×
You will be redirected back to your article in seconds

Pistol Opera

Still gonzo after all these years, Nippon cinema cult idol Seijun Suzuki's first film since 1995 is a loose sequel to his most famous pulp-maximalist endeavor "Branded to Kill" (1967), the B&W 'Scope classic so cryptic and bizarre that enraged Nikkatsu Studio execs fired their longtime contractee.

With:
With: Makiko Esumi, Sayoko Yamaguchi, Kan Hanae, Masatoshi Nagase, Mikijiro Hira, Kiki Kirin, Kenji Sawada, Tomio Aoki, Haruko Kato.

Still gonzo after all these years, Nippon cinema cult idol Seijun Suzuki’s first film since 1995 is a loose sequel to his most famous pulp-maximalist endeavor “Branded to Kill” (1967), the B&W ‘Scope classic so cryptic and bizarre that enraged Nikkatsu Studio execs fired their longtime contractee. Less wide of frame but at least as eye-poppingly stylized (in flaming color this time), yakuza saga “Pistol Opera” is too abstract and self-referential for the average action fan’s comprehension. But buffs will be delighted by a package that finds the near-80-year-old helmer giddily tipping hat to the genre conventions, themes and over-the-top aesthetics that long since lent him mad-visionary status.

Characteristically senseless plot involves murderous dissention among the ranks at an agency of hired assassins whose hierarchy is determined by number. Nobody knows who #1, or “Hundred Eyes,” is. But either someone is trying to capture the top spot by eliminating lower-ranked competition, or Numero Uno him/herself is indulging in some sportive co-worker carnage.

Beauteous loner Stray Cat (Makiko Esumi, from “Maborosi”), #3, finds herself fending off attacks from a series of eccentric superhero-like rivals, among them wheelchair-hotrodding Teacher, hulking longhaired Westerner Painless Surgeon and allergy-sniffling Dark Horse (Masatoshi Nagase). Her apparent allies are a very young wannabe assassin (Kan Hanae), motherly older woman (Kiki Kirin) and crippled former agency topper Goro Hanada or “The Champ” (Mikijiro Hira, taking over the “Branded” lead played originally by Jo Shishido). Possibly controlling all their destinies is middle-aged femme fatale Sayoko Uekyo (Sayoko Yamaguchi).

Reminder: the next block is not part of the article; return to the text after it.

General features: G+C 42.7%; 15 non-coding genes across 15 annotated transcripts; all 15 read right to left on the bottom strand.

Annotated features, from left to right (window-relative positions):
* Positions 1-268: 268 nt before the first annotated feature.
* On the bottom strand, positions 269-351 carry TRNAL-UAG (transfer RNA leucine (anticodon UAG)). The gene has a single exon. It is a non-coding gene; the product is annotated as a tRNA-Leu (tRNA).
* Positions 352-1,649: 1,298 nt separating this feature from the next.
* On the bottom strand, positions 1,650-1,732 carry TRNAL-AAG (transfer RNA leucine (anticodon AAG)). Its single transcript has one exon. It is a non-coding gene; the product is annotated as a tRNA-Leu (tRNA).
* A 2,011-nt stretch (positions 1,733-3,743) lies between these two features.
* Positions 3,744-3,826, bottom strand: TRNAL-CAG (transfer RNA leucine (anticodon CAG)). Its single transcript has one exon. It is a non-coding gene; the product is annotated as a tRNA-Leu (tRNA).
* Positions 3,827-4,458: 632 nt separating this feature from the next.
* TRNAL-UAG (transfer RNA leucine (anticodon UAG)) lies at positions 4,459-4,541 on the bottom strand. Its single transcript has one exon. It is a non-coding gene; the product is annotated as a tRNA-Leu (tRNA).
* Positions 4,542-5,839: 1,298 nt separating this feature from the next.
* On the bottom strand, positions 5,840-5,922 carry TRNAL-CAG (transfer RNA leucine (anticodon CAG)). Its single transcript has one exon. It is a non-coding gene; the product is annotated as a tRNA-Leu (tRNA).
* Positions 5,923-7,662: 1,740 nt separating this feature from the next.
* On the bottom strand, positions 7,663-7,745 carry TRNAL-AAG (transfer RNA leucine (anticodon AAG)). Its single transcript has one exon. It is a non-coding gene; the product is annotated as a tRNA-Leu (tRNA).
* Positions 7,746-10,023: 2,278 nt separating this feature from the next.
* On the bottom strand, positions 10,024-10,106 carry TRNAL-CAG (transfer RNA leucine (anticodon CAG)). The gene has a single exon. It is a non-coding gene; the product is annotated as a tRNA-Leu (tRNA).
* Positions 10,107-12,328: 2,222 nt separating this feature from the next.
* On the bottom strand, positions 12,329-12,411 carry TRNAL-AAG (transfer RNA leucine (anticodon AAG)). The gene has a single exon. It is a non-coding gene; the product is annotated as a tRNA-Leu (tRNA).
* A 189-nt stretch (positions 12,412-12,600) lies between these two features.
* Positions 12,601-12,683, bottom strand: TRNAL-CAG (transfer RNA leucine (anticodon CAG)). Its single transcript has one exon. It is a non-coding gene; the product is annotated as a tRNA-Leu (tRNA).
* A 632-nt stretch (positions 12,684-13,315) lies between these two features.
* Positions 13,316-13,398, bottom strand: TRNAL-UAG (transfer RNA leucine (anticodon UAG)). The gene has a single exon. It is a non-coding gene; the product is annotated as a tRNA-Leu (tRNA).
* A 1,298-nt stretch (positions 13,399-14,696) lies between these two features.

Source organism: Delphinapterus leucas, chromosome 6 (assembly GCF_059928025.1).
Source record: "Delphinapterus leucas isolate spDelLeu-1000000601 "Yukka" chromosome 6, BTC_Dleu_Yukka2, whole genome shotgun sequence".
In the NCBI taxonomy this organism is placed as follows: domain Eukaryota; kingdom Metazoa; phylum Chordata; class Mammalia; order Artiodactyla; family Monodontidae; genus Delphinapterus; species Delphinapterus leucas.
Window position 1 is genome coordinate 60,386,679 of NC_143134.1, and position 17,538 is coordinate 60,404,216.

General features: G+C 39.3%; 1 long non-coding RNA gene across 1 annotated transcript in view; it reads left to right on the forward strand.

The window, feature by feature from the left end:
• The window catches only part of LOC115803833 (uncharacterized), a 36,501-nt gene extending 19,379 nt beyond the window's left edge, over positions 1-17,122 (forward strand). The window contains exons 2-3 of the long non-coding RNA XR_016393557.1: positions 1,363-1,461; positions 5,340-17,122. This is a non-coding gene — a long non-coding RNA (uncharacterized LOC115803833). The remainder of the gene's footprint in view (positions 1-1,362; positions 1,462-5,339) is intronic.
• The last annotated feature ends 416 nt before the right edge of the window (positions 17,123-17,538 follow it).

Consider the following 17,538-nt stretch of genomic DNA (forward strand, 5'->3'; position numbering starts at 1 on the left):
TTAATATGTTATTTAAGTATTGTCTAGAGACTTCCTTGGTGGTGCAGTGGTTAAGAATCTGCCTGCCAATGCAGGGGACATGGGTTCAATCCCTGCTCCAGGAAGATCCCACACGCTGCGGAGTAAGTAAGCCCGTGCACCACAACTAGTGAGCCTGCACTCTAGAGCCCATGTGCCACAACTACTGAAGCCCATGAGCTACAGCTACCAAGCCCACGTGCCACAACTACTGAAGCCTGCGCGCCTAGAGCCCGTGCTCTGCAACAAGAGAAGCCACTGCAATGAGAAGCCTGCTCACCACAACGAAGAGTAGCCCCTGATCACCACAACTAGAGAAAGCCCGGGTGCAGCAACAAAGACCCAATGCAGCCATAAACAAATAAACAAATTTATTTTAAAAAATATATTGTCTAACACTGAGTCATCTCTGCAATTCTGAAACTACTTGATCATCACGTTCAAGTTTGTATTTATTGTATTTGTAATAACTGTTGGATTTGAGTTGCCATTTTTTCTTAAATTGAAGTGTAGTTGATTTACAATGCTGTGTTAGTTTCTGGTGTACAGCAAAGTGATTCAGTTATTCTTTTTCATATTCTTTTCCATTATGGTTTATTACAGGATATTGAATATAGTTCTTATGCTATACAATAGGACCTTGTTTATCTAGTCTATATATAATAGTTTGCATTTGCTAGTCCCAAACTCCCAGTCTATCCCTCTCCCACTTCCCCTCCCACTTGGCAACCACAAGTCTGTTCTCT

Narrative cogency not being a priority here, pic consists of a lineup of outrageous set pieces, each more surreal than the last.

Highlights include a misty-forest faceoff between heroine and Dark Horse, with on-site organ accompaniment from the barely adolescent Hanae, and climactic battle between Stray Cat and Sayoko — a riot of visual abstraction that features Kazuo Yabe’s most hot-colored theatrical lighting, pop-art sets and a male butoh dance troupe.

About half the scenes are staged in the highest soundstage artificiality, with delirious contribs from d.p. Maeda Yonezo and production designer Takeo Kimura, plus some computerized FX. Even exterior sequences, however, are rendered bizarre by arresting location choices and helmer’s always-dynamic compositional sense. If the surreal silliness here sometimes approaches Ken Russell terrain, and occasional dry spots occur due to lack of any real narrative propulsion, there’s still never a doubt that Suzuki’s tongue rests firmly in cheek.

Pic is aesthetically stimulating and impudently funny enough to hold auds who only get some of its nonstop insider refs — which encompass myriad Nippon historical/cultural touchstones (Yukio Mishima, Hiroshima) as well as the director’s own almost half-century ouevre.

Perfs are stylized to a choreographic degree, with Esumi impressively handling lead char’s quicksilver, inorganic mood shifts. Amusingly eclectic soundtrack swerves from solo trumpet tracks to reggae and beyond.

Popular on Variety

Pistol Opera

Japan